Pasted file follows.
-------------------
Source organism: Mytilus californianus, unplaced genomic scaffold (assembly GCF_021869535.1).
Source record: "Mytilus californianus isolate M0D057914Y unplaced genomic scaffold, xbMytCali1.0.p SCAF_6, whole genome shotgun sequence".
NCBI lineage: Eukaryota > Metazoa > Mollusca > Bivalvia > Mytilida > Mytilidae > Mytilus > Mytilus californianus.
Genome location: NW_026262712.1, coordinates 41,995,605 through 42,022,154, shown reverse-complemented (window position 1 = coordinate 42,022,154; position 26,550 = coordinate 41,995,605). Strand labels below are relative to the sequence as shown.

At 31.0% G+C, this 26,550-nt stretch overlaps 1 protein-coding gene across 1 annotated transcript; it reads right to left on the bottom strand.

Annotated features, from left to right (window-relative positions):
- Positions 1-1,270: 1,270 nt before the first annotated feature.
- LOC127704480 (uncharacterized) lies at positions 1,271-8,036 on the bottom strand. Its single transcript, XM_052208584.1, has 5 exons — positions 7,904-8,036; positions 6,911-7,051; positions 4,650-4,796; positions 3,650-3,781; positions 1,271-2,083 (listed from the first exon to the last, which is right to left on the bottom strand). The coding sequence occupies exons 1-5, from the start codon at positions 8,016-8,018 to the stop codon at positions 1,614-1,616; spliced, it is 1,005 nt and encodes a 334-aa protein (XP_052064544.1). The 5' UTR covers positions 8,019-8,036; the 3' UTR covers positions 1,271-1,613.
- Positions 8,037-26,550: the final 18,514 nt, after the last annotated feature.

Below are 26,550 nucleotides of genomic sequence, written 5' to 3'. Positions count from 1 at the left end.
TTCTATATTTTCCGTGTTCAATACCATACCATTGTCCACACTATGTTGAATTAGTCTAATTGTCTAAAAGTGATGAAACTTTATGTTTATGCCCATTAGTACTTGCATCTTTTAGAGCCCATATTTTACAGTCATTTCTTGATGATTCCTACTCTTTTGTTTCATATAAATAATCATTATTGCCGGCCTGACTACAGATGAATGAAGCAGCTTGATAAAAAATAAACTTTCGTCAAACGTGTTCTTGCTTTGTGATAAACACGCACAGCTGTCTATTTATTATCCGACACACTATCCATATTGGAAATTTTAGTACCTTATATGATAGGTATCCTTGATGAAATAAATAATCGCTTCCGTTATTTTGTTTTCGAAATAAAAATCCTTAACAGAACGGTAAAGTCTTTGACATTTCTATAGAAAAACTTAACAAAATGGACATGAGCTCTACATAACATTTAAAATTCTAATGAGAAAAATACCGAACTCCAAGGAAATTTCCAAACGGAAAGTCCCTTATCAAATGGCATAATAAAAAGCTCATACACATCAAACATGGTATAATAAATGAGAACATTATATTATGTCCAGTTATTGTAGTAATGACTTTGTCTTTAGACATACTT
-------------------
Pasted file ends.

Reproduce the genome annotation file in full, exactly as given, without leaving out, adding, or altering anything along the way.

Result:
Source organism: Mytilus californianus, unplaced genomic scaffold (assembly GCF_021869535.1).
Source record: "Mytilus californianus isolate M0D057914Y unplaced genomic scaffold, xbMytCali1.0.p SCAF_6, whole genome shotgun sequence".
NCBI lineage: Eukaryota > Metazoa > Mollusca > Bivalvia > Mytilida > Mytilidae > Mytilus > Mytilus californianus.
Genome location: NW_026262712.1, coordinates 41,995,605 through 42,022,154, shown reverse-complemented (window position 1 = coordinate 42,022,154; position 26,550 = coordinate 41,995,605). Strand labels below are relative to the sequence as shown.

At 31.0% G+C, this 26,550-nt stretch overlaps 1 protein-coding gene across 1 annotated transcript; it reads right to left on the bottom strand.

Annotated features, from left to right (window-relative positions):
- Positions 1-1,270: 1,270 nt before the first annotated feature.
- LOC127704480 (uncharacterized) lies at positions 1,271-8,036 on the bottom strand. Its single transcript, XM_052208584.1, has 5 exons — positions 7,904-8,036; positions 6,911-7,051; positions 4,650-4,796; positions 3,650-3,781; positions 1,271-2,083 (listed from the first exon to the last, which is right to left on the bottom strand). The coding sequence occupies exons 1-5, from the start codon at positions 8,016-8,018 to the stop codon at positions 1,614-1,616; spliced, it is 1,005 nt and encodes a 334-aa protein (XP_052064544.1). The 5' UTR covers positions 8,019-8,036; the 3' UTR covers positions 1,271-1,613.
- Positions 8,037-26,550: the final 18,514 nt, after the last annotated feature.

Below are 26,550 nucleotides of genomic sequence, written 5' to 3'. Positions count from 1 at the left end.
TTCTATATTTTCCGTGTTCAATACCATACCATTGTCCACACTATGTTGAATTAGTCTAATTGTCTAAAAGTGATGAAACTTTATGTTTATGCCCATTAGTACTTGCATCTTTTAGAGCCCATATTTTACAGTCATTTCTTGATGATTCCTACTCTTTTGTTTCATATAAATAATCATTATTGCCGGCCTGACTACAGATGAATGAAGCAGCTTGATAAAAAATAAACTTTCGTCAAACGTGTTCTTGCTTTGTGATAAACACGCACAGCTGTCTATTTATTATCCGACACACTATCCATATTGGAAATTTTAGTACCTTATATGATAGGTATCCTTGATGAAATAAATAATCGCTTCCGTTATTTTGTTTTCGAAATAAAAATCCTTAACAGAACGGTAAAGTCTTTGACATTTCTATAGAAAAACTTAACAAAATGGACATGAGCTCTACATAACATTTAAAATTCTAATGAGAAAAATACCGAACTCCAAGGAAATTTCCAAACGGAAAGTCCCTTATCAAATGGCATAATAAAAAGCTCATACACATCAAACATGGTATAATAAATGAGAACATTATATTATGTCCAGTTATTGTAGTAATGACTTTGTCTTTAGACATACTT